Save That Kite!

Handle with care, and be prepared for quick triage.

Fishing kites withstand a lot of abuse, but over time components may fail.

Even the most experienced kite fisherman occasionally dunks a kite, and now and then a strut, string or crosspiece breaks. At least for recovered kites, there’s a good chance it will fly again. Torn ones won’t, but can be kept for parts. Here are some ways to save your kites.

Pieces from other kites can be interchanged, provided the replacement item is identical to or lighter than what it’s replacing. While this includes bridles, it also pertains to fiberglass struts. Kevlar spars need to be changed out with the exact same one only. Fortunately, these days many are either color- or numerically coded for easy matching.

Should a kite go in the water, even if it emerges intact, rinse it well back at the dock. Otherwise salt will soak into the fabric, rendering it so heavy it won’t fly properly. Sadly, many frames collapse during retrieval. If at all possible, put the boat on plane and try to get behind a downed kite so you can pull it in backward. Very often it will come up to the surface and start skipping. Otherwise, it’s like pulling on a very flimsy sea anchor. Even if the kite line survives and the sticks hold, likely it will be the crosspiece that gives. This is especially true of older kites with joints that have already been subjected to stress and the elements.

To help with emergency retrieval, Lewis Kites of Miami now sells kites with styrofoam floats mounted on the two lower spars. Besides keeping the kite from sinking, they prevent it from digging into the water. Savvy skippers have been adding their own flotation for years with balloons.

Another ugly scenario can result any time a kite being deployed falls into a crowded cockpit. If this happens, try to get out of the way without either stepping on it or inadvertently grabbing one of the spars. Watch out for falling or rolling downrigger weights and crushing buckets.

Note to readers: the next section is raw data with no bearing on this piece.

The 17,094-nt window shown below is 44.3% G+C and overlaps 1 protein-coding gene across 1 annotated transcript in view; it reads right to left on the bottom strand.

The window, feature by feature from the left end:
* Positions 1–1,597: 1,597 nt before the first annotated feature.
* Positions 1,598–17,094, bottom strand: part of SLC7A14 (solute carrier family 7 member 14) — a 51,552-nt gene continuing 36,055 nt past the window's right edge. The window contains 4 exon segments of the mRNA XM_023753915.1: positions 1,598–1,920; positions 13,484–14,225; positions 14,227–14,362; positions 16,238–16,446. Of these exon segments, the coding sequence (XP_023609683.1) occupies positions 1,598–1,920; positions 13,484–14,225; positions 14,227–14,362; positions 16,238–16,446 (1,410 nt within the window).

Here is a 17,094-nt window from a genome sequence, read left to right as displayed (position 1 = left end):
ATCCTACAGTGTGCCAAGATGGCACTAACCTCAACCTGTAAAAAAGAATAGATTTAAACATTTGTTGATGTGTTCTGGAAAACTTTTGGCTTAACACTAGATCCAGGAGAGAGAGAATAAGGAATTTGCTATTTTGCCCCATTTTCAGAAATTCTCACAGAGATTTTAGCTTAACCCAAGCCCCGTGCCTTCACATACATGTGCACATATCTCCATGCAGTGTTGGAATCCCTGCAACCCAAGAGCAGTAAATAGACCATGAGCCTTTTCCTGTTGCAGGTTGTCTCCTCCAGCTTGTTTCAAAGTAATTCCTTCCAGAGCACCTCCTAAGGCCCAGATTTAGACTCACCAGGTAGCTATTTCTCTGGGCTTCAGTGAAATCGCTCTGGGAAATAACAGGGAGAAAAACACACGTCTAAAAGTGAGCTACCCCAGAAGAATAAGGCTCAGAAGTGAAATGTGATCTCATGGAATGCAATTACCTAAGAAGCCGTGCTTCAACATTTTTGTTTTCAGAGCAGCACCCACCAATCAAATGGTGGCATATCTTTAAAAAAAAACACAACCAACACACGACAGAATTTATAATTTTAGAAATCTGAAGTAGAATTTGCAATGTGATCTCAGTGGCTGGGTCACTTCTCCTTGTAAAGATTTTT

In an emergency it’s sometimes possible to temporarily splint a spar, as long as it’s only partially broken through. Cut a large fishhook at the bend and snell the shank against the fracture with monofilament.

For kites that crash during light winds without breaking off, try loosening the drag on the kite rod and working the boat toward the fallen bird. Only minimal pressure can be applied! Ideally, the kite will come to the surface on its own with just light sideways pressure. This is a slow process, impossible in any kind of a sea.

At left, author saves spars from old Lewis kites, to substitue if needed (mono is from old splint). The SFE kite at right will need a new spar from a dealer.

There are several major reasons kites go down: not enough wind, too much wind, an overly tight release clip, a broken kite line or simply too much slack. Using the wrong kite for the conditions is risky. On very breezy days, sometimes a strong gust can force even the correct kite to plummet.

Most kite lines break at the swivel used as a clip stopper. The traditional way to rig the kite line uses a series of progressively larger barrel swivels sized so the release pins are stopped at a set distance. The system works great at first, but over time as the kite rod is used and put away, those swivels begin to corrode. Using a quality swivel will help, but it’s still vital to examine them often and replace
as needed. A better idea is to secure waxed rigging thread or dental floss to the kite line to serve as clip stoppers. Build up the thread wraps according to the size of the hole in each kite clip, and finish with a dab of super glue.

Fortunately, even severely damaged kites are not necessarily a lost cause. Merely pack it up in a shipping tube and mail it back. The address will be in a pamphlet that came with it, but many dealers will be glad to handle this for you. Tom Greene at Custom Rod and Reel in Lighthouse Point, for instance, keeps extra spars on hand for various makes. Factory repairs may take several weeks, but should cost much less than a new kite. FS

Originally published Florida Sportsman January 2011